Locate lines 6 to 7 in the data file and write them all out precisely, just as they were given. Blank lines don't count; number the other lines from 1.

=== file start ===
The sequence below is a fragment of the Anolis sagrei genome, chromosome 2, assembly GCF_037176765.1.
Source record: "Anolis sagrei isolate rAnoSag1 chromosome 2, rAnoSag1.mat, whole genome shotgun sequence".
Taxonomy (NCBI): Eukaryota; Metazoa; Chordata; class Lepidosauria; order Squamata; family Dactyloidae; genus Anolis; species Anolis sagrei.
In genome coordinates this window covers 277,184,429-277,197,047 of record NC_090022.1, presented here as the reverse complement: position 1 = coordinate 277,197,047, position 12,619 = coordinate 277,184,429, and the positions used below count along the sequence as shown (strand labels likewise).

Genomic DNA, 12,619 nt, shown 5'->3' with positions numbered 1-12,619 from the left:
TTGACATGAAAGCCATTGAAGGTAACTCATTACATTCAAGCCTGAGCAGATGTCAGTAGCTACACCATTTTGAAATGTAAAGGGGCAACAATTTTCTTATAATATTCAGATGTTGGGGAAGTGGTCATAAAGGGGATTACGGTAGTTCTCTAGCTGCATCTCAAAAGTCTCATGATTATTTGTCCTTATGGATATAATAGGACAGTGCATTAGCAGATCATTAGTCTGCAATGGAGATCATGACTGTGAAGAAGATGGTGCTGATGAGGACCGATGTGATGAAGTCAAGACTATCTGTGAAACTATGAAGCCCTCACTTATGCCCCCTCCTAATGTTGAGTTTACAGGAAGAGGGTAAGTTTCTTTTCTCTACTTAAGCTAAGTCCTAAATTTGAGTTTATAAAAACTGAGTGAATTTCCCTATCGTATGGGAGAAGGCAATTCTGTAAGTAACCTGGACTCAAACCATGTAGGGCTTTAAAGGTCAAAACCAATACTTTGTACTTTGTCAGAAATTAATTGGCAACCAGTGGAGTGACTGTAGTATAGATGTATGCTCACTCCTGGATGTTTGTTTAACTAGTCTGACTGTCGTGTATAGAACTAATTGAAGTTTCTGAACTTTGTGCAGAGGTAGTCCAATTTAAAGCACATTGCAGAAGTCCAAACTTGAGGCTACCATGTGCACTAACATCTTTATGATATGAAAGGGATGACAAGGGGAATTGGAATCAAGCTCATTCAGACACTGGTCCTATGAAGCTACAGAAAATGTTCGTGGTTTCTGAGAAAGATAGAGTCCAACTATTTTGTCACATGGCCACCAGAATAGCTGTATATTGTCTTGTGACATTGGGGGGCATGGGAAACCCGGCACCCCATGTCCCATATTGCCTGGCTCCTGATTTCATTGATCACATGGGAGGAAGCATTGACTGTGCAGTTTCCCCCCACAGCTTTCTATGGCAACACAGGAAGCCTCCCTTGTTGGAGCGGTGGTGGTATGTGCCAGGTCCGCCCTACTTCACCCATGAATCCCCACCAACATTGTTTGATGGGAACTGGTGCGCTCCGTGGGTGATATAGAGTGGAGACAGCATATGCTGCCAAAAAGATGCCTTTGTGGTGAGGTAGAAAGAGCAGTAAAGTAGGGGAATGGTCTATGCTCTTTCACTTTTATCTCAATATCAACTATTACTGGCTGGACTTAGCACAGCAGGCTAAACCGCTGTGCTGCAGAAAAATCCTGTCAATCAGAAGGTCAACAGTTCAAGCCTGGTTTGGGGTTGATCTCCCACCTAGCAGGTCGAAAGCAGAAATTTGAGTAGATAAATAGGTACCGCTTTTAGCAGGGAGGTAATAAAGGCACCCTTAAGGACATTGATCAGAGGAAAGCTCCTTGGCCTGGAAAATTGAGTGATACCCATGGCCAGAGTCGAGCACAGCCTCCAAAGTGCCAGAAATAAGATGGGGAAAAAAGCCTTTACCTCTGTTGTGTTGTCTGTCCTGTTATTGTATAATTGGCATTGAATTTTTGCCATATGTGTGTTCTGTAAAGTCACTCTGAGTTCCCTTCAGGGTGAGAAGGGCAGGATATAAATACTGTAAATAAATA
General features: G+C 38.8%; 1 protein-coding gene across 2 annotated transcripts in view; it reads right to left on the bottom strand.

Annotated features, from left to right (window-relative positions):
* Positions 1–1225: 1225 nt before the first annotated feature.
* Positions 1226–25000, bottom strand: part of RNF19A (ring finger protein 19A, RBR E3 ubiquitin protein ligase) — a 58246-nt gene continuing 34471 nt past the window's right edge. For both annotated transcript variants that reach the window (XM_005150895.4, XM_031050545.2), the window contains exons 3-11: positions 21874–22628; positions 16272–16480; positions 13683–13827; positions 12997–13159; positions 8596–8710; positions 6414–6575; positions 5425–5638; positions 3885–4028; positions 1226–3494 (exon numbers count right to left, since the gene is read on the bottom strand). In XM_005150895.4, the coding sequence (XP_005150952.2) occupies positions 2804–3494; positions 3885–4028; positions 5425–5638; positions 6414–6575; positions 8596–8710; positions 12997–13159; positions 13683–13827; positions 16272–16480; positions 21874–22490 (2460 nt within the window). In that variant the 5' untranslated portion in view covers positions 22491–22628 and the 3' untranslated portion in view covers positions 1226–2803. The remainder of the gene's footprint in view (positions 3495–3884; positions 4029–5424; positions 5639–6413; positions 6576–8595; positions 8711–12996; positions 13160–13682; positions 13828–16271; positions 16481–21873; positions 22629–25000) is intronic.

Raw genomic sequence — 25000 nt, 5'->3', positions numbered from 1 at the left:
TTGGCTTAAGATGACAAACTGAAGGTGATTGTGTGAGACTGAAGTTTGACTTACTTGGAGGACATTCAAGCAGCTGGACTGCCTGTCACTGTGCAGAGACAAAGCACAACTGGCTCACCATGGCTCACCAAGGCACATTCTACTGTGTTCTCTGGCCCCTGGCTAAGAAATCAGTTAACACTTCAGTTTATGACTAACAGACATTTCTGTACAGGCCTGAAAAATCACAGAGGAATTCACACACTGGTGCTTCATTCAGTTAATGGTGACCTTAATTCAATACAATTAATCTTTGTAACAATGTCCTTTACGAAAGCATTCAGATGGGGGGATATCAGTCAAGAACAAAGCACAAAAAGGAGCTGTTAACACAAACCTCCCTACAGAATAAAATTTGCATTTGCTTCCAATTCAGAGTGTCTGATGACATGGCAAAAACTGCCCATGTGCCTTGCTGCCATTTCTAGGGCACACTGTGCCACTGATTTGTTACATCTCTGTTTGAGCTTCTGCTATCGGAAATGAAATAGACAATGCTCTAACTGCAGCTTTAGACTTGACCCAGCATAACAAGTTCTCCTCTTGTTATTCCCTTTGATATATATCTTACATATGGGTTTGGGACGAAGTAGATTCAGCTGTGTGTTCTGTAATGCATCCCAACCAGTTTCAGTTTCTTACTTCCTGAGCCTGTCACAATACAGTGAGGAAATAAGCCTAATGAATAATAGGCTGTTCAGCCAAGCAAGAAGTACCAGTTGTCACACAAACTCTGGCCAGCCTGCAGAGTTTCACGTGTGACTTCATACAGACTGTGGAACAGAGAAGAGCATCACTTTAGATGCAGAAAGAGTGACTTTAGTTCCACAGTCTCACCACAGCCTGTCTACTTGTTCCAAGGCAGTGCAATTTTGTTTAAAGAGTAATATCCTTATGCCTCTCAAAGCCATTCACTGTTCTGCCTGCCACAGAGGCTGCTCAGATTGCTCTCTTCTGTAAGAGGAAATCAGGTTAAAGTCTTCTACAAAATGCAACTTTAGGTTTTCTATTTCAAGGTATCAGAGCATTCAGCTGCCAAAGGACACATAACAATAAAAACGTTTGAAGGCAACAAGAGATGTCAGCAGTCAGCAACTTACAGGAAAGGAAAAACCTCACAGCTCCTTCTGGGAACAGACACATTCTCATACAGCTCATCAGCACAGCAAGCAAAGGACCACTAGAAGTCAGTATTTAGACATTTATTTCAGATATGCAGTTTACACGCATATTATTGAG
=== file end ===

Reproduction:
TTGACATGAAAGCCATTGAAGGTAACTCATTACATTCAAGCCTGAGCAGATGTCAGTAGCTACACCATTTTGAAATGTAAAGGGGCAACAATTTTCTTATAATATTCAGATGTTGGGGAAGTGGTCATAAAGGGGATTACGGTAGTTCTCTAGCTGCATCTCAAAAGTCTCATGATTATTTGTCCTTATGGATATAATAGGACAGTGCATTAGCAGATCATTAGTCTGCAATGGAGATCATGACTGTGAAGAAGATGGTGCTGATGAGGACCGATGTGATGAAGTCAAGACTATCTGTGAAACTATGAAGCCCTCACTTATGCCCCCTCCTAATGTTGAGTTTACAGGAAGAGGGTAAGTTTCTTTTCTCTACTTAAGCTAAGTCCTAAATTTGAGTTTATAAAAACTGAGTGAATTTCCCTATCGTATGGGAGAAGGCAATTCTGTAAGTAACCTGGACTCAAACCATGTAGGGCTTTAAAGGTCAAAACCAATACTTTGTACTTTGTCAGAAATTAATTGGCAACCAGTGGAGTGACTGTAGTATAGATGTATGCTCACTCCTGGATGTTTGTTTAACTAGTCTGACTGTCGTGTATAGAACTAATTGAAGTTTCTGAACTTTGTGCAGAGGTAGTCCAATTTAAAGCACATTGCAGAAGTCCAAACTTGAGGCTACCATGTGCACTAACATCTTTATGATATGAAAGGGATGACAAGGGGAATTGGAATCAAGCTCATTCAGACACTGGTCCTATGAAGCTACAGAAAATGTTCGTGGTTTCTGAGAAAGATAGAGTCCAACTATTTTGTCACATGGCCACCAGAATAGCTGTATATTGTCTTGTGACATTGGGGGGCATGGGAAACCCGGCACCCCATGTCCCATATTGCCTGGCTCCTGATTTCATTGATCACATGGGAGGAAGCATTGACTGTGCAGTTTCCCCCCACAGCTTTCTATGGCAACACAGGAAGCCTCCCTTGTTGGAGCGGTGGTGGTATGTGCCAGGTCCGCCCTACTTCACCCATGAATCCCCACCAACATTGTTTGATGGGAACTGGTGCGCTCCGTGGGTGATATAGAGTGGAGACAGCATATGCTGCCAAAAAGATGCCTTTGTGGTGAGGTAGAAAGAGCAGTAAAGTAGGGGAATGGTCTATGCTCTTTCACTTTTATCTCAATATCAACTATTACTGGCTGGACTTAGCACAGCAGGCTAAACCGCTGTGCTGCAGAAAAATCCTGTCAATCAGAAGGTCAACAGTTCAAGCCTGGTTTGGGGTTGATCTCCCACCTAGCAGGTCGAAAGCAGAAATTTGAGTAGATAAATAGGTACCGCTTTTAGCAGGGAGGTAATAAAGGCACCCTTAAGGACATTGATCAGAGGAAAGCTCCTTGGCCTGGAAAATTGAGTGATACCCATGGCCAGAGTCGAGCACAGCCTCCAAAGTGCCAGAAATAAGATGGGGAAAAAAGCCTTTACCTCTGTTGTGTTGTCTGTCCTGTTATTGTATAATTGGCATTGAATTTTTGCCATATGTGTGTTCTGTAAAGTCACTCTGAGTTCCCTTCAGGGTGAGAAGGGCAGGATATAAATACTGTAAATAAATA
General features: G+C 38.8%; 1 protein-coding gene across 2 annotated transcripts in view; it reads right to left on the bottom strand.